Women Tally Victories for Both Parties in Five Primaries

A dominant theme of the latest round of congressional primaries was the continued emergence of female candidates in both parties. There were 36 women running in House or Senate contests across five states on Tuesday. In South Carolina, Republican Katie Arrington won an upset victory over incumbent Representative Mark Sanford. In Virginia, Democrats nominated women in six of the seven U.S. House districts now in Republican hands, including four that will figure prominently into the broader battle for House control this fall. Democrats nominated Jacky Rosen for a closely contested Senate race in Nevada. In all, at least 14 women emerged as nominees in the primaries that also included Maine, North Dakota and Nevada.

Women Competed in Congressional Primaries on June 12, 2018

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Here's How Women Have Done in Primaries So Far

A record number of women have stepped up for U.S. House and Senate races— as of . Overall, almost three-fourths of the women running are Democrats—and they’ve been more successful than their Republican counterparts. More than half of Democratic women who’ve faced voters have won their races compared to about 40 percent of Republicans.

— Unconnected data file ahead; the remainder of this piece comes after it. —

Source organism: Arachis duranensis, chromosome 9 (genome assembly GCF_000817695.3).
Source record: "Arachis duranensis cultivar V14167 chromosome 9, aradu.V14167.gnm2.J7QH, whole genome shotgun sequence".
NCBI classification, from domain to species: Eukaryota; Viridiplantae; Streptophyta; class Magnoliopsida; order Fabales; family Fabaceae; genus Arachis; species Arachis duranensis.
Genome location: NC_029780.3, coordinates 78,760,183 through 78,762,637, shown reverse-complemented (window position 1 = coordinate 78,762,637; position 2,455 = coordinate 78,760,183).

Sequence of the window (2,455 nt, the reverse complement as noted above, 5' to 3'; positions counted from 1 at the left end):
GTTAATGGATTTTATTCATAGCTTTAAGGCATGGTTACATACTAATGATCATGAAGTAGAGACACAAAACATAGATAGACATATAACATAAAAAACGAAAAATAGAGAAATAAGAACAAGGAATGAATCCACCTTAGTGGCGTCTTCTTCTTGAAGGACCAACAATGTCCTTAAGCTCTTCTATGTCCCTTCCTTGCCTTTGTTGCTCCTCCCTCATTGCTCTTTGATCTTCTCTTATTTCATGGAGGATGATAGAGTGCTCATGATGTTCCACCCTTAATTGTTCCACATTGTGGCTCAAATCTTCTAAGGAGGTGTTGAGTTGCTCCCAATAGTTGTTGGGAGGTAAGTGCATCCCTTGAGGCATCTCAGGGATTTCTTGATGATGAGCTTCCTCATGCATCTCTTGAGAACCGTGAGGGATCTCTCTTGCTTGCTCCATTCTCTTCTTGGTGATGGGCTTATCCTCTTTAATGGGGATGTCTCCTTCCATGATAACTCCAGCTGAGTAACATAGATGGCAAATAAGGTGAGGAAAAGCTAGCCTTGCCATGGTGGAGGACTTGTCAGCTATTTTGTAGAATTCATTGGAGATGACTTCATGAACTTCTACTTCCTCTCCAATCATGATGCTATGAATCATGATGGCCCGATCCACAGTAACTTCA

Primary Results by State

Here's What to Watch in the States Still to Vote

Some pivotal races for women candidates are on the horizon. In Tennessee, Representative Marsha Blackburn is considered the likely Republican nominee in the race to replace Republican Senator Bob Corker, who is not seeking re-election. Arizona is poised to send a woman to the U.S. Senate to replace retiring Republican Jeff Flake. Kyrsten Sinema is the likely Democratic nominee, and the top two Republican candidates are women—Representative Martha McSally and former state legislator Kelli Ward.

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